Frances Shani Parker, eldercare consultant and Detroit, Michigan author of Becoming Dead Right: A Hospice Volunteer in Urban Nursing Homes, writes this blog. Topics include eldercare, hospice, nursing homes, caregiving, dementia, death, bereavement, and older adults in general. News, practices, research, poems, stories, interviews, and videos are used often. In the top right column, you can search for various topics of interest to you. You can also subscribe to this blog or follow it by email.
One out of every 20 older adults in America will be a victim of financial
exploitation this year. They will come from varied social positions, geographic locations,
occupations, races, and nationalities. You or someone you know could be a
victim. You may also know the perpetrator of the crime. Perpetrators of embezzlement,
which is theft or misappropriation of funds placed in one's trust, are often relatives and friends you know and trust.
This heart wrenching topic
brings to mind an important question that should be considered: What can others do to assist older adults in making good decisions for protection against financial abuse?With our quickly aging population, financial exploitation of vulnerable older
adults has become a profitable and easy way for many to make money. Horror
stories about stolen identities, looted bank accounts, and transferred property
ownership abound. The devastation left behind is sometimes insurmountable.
Is there a way to protect
older adults from this travesty while still allowing them their dignity
during the process? Dr. Peter Lichtenberg, Director of the Institute of
Gerontology at Wayne State University in Detroit, MI, is creating the
Lichtenberg Financial Decision-Making Rating Scale for just that purpose. This assessment
will determine whether older adults are at risk for being victims of financial
abuse and their ability to manage their money and other assets. He hopes to be able to pilot the 61-question
assessment by the end of the year. The assessment and a more general
10-question screening exam would be used by professionals who work with older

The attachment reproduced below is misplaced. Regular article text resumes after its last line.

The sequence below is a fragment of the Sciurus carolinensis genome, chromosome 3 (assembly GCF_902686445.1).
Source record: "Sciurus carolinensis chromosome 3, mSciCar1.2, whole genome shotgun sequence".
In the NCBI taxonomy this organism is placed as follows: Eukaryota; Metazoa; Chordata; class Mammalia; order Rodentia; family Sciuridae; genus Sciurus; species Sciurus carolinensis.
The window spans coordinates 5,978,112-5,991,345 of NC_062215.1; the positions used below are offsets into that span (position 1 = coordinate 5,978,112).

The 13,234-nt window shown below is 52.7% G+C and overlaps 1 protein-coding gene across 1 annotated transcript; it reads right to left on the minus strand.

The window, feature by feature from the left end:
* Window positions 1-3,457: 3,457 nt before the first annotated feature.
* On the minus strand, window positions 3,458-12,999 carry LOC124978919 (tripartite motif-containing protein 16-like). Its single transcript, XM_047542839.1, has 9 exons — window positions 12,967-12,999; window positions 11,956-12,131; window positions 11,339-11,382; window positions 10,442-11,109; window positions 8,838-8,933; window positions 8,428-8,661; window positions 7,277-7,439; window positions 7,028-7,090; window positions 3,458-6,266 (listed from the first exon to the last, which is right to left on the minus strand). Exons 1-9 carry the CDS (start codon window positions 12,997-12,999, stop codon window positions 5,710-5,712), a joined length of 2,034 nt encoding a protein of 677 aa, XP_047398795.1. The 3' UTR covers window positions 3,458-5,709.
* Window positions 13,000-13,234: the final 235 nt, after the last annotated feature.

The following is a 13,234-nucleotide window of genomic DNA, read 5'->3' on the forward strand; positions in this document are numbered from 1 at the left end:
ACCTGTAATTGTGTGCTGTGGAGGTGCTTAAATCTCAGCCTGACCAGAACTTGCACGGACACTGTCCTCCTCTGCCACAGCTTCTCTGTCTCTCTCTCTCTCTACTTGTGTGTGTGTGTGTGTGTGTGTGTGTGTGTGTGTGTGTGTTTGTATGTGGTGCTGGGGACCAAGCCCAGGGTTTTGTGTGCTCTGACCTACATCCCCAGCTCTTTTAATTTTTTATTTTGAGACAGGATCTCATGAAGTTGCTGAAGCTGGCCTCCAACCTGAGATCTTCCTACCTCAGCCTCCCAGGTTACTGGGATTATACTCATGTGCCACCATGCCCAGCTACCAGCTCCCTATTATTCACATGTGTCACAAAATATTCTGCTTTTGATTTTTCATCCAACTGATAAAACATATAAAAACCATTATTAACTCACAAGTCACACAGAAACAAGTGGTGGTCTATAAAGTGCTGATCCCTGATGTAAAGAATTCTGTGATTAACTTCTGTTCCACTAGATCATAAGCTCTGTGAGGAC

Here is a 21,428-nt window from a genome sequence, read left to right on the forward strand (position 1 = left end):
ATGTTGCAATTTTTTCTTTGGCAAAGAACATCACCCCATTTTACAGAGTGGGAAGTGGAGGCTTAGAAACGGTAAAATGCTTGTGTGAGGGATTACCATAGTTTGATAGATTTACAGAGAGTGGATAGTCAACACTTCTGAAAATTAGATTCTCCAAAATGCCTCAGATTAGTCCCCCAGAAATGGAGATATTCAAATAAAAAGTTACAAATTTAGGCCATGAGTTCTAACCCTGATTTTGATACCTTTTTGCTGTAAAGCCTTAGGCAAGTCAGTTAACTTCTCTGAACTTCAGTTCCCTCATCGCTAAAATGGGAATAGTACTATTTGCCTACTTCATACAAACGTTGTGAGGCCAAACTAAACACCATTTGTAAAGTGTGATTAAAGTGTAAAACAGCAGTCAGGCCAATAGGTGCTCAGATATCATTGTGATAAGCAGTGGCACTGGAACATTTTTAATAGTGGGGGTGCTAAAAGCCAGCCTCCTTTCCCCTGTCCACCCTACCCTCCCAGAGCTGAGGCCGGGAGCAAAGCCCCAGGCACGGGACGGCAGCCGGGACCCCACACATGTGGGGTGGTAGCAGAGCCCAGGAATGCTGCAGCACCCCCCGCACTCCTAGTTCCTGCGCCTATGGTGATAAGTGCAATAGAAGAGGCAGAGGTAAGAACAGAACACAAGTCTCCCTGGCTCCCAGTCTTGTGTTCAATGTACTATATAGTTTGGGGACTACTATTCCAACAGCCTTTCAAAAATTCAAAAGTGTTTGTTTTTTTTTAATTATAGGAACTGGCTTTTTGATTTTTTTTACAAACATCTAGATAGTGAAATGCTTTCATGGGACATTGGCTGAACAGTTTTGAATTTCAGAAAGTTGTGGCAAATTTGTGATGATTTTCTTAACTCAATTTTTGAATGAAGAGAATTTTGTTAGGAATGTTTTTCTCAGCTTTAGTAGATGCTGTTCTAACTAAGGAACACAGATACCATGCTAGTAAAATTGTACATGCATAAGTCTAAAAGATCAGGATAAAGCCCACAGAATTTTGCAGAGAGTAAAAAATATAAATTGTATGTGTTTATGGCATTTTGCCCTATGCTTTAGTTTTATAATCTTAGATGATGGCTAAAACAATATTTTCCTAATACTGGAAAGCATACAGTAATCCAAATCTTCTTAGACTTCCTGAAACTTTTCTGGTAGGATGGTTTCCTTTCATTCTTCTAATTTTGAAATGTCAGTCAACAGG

adults such as attorneys, law enforcement officials, and people who work at
financial institutions. They would be in positions to determine whether those surveyed are experiencing undue outside influence and whether they are competent in
making good financial decisions. With this knowledge, they can better protect those most at risk for being exploited.
Last Will and Embezzlementis a groundbreaking
documentary film that is on national tour. Produced by Pamela
Glasner, whose brother was victimized by embezzlement, the movie raises
awareness about financial exploitation of older adults. The movie stars Hollywood icon Mickey Rooney
sharing his firsthand account of being victimized. The
following movie trailer gives a brief summary of the documentary and the magnitude
of this problem.
Do you ever wonder what it
feels like to have dementia? I do. As a hospice volunteer in Detroit nursing
homes, I have spent considerable time with residents who have
dementia. This poem describes how I think many of them feel.
For a more personal
experience of what it’s like to have dementia, a sensitivity training
simulation can be very beneficial. The Virtual Dementia Tour® is an
interactive learning experience designed to help those caring for people with
Alzheimer's disease or other forms of dementia. The tour includes five tasks to
complete in the manner that a person with dementia would experience them.
Have you ever worried about
telling someone bad news in the wrong way. Is there really a good way to say
something bad? Imagine how often many doctors have to deliver bad news at
critical times in people’s lives and the serious ramifications that can follow
if they are unsuccessful in their approach. The reluctance of doing this causes
some doctors to go so far as to detach themselves from patients and avoid
breaking the news at all.
The ABCDE Plan is one strategy that provides a patient-centered
framework for doctors to deliver troubling news to patients and families.
Doctors learn how to create a safe environment, use timely communication
skills, and how to display empathy. Doctors’ personal reactions to death and
dying are also considered. With the population increase in older patients who
are terminally ill, doctors need a constructive plan for breaking bad news
Another strategy is used at
Montefiore Medical Center in New York. Medical interns in their first term learn how to
deliver bad news to patients through role-playing with actors. These scenarios
are followed by faculty feedback on how well the interns did delivering bad
news. They are also taught how to advise patients after the bad news is
delivered. The following video demonstrates how this is done: